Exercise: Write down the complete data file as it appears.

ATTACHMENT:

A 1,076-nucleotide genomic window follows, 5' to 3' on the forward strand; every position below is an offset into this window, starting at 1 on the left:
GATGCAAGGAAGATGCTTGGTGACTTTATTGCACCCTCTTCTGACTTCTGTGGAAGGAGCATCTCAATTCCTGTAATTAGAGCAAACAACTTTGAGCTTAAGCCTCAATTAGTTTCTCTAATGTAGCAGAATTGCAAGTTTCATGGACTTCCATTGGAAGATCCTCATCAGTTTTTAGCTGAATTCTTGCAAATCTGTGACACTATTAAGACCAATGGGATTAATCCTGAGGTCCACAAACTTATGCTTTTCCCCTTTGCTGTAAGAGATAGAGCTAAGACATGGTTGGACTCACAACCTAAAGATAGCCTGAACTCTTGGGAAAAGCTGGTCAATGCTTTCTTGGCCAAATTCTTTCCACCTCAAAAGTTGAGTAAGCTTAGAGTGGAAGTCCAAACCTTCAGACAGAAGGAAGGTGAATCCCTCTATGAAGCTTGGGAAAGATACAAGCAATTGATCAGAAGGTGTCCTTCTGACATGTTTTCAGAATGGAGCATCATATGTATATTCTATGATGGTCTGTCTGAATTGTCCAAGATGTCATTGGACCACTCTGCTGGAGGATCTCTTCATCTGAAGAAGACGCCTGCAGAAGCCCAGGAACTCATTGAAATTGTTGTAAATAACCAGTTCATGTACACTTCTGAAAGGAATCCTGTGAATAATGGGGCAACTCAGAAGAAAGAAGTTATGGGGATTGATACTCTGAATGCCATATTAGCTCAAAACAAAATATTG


A 1,076-nucleotide genomic window follows, 5' to 3' on the forward strand; every position below is an offset into this window, starting at 1 on the left:
GATGCAAGGAAGATGCTTGGTGACTTTATTGCACCCTCTTCTGACTTCTGTGGAAGGAGCATCTCAATTCCTGTAATTAGAGCAAACAACTTTGAGCTTAAGCCTCAATTAGTTTCTCTAATGTAGCAGAATTGCAAGTTTCATGGACTTCCATTGGAAGATCCTCATCAGTTTTTAGCTGAATTCTTGCAAATCTGTGACACTATTAAGACCAATGGGATTAATCCTGAGGTCCACAAACTTATGCTTTTCCCCTTTGCTGTAAGAGATAGAGCTAAGACATGGTTGGACTCACAACCTAAAGATAGCCTGAACTCTTGGGAAAAGCTGGTCAATGCTTTCTTGGCCAAATTCTTTCCACCTCAAAAGTTGAGTAAGCTTAGAGTGGAAGTCCAAACCTTCAGACAGAAGGAAGGTGAATCCCTCTATGAAGCTTGGGAAAGATACAAGCAATTGATCAGAAGGTGTCCTTCTGACATGTTTTCAGAATGGAGCATCATATGTATATTCTATGATGGTCTGTCTGAATTGTCCAAGATGTCATTGGACCACTCTGCTGGAGGATCTCTTCATCTGAAGAAGACGCCTGCAGAAGCCCAGGAACTCATTGAAATTGTTGTAAATAACCAGTTCATGTACACTTCTGAAAGGAATCCTGTGAATAATGGGGCAACTCAGAAGAAAGAAGTTATGGGGATTGATACTCTGAATGCCATATTAGCTCAAAACAAAATATTG